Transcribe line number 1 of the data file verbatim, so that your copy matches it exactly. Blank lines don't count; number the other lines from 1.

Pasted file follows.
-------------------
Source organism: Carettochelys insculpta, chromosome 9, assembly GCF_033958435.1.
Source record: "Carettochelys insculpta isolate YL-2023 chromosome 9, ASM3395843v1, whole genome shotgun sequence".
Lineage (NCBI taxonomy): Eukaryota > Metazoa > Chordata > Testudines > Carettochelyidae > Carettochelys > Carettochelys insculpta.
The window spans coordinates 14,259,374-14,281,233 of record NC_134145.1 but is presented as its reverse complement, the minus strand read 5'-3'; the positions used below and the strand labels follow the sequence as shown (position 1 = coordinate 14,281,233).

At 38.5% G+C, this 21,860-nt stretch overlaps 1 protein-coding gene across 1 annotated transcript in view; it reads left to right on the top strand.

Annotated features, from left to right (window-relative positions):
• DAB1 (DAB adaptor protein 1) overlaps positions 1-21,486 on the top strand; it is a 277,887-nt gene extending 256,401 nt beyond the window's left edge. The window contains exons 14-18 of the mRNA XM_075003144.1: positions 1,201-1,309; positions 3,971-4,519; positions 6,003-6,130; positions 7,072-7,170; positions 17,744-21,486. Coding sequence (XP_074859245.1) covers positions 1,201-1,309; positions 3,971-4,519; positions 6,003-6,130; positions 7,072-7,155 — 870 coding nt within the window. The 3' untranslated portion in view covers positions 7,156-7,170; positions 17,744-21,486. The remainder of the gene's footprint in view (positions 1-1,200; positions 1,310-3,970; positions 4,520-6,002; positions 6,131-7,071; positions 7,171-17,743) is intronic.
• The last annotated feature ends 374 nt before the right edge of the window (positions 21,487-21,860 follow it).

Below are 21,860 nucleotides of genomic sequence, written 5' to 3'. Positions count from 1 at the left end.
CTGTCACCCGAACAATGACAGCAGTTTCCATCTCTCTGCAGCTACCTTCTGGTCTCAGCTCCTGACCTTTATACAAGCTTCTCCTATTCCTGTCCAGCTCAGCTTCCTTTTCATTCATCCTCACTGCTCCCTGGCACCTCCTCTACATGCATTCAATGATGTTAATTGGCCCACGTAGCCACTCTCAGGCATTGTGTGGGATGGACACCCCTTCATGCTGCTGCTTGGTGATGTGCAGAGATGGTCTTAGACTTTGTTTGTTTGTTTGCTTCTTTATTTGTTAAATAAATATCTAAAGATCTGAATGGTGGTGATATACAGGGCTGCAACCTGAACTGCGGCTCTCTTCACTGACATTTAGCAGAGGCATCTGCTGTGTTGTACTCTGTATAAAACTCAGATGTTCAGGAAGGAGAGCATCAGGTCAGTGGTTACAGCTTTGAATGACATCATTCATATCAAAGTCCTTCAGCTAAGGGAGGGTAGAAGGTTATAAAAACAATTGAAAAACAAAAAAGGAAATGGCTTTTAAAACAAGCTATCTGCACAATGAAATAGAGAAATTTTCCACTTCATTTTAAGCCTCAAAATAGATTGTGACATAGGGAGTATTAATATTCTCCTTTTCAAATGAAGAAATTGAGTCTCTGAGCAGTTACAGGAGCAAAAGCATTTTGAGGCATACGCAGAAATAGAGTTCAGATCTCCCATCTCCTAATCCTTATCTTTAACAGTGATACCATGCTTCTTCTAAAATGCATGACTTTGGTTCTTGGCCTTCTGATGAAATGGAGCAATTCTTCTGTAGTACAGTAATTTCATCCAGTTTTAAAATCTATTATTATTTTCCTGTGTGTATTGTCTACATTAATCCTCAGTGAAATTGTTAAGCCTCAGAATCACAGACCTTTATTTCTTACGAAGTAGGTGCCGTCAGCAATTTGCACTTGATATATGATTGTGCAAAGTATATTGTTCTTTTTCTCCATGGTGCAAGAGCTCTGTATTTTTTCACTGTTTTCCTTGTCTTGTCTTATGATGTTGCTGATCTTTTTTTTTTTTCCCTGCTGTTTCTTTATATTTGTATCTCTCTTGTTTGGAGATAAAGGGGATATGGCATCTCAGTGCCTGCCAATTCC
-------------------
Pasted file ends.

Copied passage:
Source organism: Carettochelys insculpta, chromosome 9, assembly GCF_033958435.1.